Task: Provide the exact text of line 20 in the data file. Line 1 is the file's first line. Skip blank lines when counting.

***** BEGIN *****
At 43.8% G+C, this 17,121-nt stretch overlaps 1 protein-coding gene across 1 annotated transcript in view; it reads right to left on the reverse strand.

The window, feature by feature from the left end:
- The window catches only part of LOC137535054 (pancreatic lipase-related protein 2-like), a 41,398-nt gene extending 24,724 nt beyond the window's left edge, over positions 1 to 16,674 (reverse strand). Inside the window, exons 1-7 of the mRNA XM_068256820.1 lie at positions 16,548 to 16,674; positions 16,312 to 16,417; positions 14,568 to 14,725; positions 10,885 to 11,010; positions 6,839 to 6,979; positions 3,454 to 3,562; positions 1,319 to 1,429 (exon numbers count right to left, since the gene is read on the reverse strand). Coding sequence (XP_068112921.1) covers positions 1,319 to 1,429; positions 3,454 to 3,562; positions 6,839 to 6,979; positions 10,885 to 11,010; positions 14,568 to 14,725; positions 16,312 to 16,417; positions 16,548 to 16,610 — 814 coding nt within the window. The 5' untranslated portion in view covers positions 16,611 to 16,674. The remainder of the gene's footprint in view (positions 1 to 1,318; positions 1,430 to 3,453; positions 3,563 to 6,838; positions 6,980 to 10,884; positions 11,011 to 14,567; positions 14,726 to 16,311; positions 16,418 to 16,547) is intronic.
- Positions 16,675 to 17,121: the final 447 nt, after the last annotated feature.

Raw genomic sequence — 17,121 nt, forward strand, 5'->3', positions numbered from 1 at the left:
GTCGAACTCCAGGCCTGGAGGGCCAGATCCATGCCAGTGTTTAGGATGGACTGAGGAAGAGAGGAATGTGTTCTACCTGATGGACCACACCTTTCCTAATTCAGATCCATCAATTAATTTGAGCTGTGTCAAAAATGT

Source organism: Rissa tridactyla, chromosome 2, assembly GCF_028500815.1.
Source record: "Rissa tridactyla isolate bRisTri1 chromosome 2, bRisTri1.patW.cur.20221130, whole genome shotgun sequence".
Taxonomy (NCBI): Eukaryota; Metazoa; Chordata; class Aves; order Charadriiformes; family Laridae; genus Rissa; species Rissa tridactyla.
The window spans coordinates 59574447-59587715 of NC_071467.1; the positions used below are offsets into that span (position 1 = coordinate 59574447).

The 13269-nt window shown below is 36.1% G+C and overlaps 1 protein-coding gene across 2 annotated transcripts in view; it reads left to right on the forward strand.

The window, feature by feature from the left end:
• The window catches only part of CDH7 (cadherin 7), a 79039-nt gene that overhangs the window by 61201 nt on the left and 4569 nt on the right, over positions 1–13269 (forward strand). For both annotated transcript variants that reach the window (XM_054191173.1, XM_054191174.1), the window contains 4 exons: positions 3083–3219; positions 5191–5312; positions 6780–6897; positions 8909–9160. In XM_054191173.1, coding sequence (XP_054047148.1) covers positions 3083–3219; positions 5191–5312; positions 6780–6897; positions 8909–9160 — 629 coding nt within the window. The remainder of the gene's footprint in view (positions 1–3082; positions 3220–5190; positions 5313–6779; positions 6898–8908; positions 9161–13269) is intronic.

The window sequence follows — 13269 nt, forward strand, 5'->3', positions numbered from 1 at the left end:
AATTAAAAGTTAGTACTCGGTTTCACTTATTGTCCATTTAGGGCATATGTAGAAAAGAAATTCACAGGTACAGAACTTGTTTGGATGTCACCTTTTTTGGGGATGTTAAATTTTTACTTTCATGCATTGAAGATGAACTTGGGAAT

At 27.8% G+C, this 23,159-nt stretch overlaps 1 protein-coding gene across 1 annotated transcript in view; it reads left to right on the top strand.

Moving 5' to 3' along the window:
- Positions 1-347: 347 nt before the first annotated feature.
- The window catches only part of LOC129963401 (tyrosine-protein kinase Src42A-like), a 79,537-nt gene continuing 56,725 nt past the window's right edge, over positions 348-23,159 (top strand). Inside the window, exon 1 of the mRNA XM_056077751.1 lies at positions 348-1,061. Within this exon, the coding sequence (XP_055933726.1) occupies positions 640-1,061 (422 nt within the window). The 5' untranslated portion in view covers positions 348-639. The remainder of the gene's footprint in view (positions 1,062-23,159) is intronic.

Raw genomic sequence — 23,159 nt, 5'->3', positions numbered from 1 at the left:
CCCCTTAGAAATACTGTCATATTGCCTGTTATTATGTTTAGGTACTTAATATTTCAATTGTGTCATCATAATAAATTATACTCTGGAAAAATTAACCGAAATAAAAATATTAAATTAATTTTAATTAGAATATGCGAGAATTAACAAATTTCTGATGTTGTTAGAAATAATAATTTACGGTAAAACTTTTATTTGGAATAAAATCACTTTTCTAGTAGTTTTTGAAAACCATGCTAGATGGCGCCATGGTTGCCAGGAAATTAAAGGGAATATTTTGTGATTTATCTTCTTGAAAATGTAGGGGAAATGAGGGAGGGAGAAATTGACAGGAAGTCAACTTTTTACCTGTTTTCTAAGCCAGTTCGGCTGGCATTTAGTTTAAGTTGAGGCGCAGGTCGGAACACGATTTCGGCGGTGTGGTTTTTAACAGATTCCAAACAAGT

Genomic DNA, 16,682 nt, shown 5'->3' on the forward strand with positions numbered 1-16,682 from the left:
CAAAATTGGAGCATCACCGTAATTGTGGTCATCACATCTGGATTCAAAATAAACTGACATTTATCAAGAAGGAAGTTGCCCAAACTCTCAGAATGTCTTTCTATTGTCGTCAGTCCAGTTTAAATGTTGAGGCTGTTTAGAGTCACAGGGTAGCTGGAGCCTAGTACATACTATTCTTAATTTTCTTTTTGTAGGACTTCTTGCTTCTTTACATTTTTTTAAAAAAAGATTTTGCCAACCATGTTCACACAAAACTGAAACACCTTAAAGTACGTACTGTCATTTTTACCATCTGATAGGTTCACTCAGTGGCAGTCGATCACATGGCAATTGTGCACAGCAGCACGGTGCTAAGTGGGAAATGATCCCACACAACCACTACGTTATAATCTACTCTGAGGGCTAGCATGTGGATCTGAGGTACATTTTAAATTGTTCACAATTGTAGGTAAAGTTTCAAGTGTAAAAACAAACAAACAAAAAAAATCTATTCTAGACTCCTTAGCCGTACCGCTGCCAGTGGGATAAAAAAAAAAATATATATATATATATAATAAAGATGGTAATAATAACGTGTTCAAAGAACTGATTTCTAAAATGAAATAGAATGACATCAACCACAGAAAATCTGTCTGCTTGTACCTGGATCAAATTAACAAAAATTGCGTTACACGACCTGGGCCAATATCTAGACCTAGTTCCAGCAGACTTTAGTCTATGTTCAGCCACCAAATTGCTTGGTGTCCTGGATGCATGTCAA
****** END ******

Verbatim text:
Raw genomic sequence — 23,159 nt, 5'->3', positions numbered from 1 at the left: